And then they say, “We’d like to welcome you aboard Delta Airlines and, look forward to a pleasant trip to your destination.” Then the pilots come on. And have you ever noticed that they had that pilot voice? They’re so cool. “Hello folk. We’d like to welcome you on Delta Airlines. We may run into a little chop on the climb out, but we’re gonna try to get you a good, safe flight. And we’ll be cruising at altitude of about 35,000 feet. And, once again, welcome aboard Delta Airlines and we’ll see you wherever it is you’re going.” And then you sit down and then, you know, and you know, everything’s fine. And I have a little prayer. I say the Lord’s Prayer, just to let the Lord know that I’m, like, I hope we’re okay. I mean, I love you, Lord. Don’t wanna see you right now, but, but I love you.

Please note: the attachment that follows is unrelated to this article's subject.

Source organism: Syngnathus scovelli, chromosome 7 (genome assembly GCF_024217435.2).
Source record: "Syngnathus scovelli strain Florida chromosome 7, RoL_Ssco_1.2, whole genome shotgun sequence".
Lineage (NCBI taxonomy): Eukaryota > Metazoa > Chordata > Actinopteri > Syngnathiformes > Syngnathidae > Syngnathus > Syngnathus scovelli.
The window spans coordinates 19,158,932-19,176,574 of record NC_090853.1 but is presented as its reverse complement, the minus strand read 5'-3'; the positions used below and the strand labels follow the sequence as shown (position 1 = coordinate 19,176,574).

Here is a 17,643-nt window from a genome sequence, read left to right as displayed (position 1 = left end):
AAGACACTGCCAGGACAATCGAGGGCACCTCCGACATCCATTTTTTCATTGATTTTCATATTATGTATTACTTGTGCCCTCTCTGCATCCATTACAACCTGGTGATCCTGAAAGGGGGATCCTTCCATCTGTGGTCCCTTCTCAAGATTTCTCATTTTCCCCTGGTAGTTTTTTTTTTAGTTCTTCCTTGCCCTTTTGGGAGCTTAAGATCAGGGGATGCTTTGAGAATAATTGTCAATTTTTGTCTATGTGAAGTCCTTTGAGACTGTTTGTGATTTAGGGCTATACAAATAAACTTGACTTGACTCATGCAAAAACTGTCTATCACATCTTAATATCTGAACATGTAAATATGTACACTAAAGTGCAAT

And so, the plane starts, you know, they close the cabin doors, the seat belts are on. Then the plane starts moving around. It kind of taxis onto the runway. And then it slowly, and you hear the engines and all that noise that starts up and the plane starts, and it starts making this noise and it begins to take its roll, run, running up, down the runway and then it starts to move and it’s like, you can feel it moving and it’s going faster and faster. And the flaps are down in their position and you can hear it. It’s getting louder and louder and picking up speed. And then they, and then you start taking off and you start, and you can feel Sir Isaac Newton biting the dust. It’s just going up and up and just keeps on going. And, and, and it’s bouncing sometimes. And then sometimes you can break through the clouds eventually and you can see the sun shining and it’s just wonderful. And there you are eventually at 35,000 feet in the air.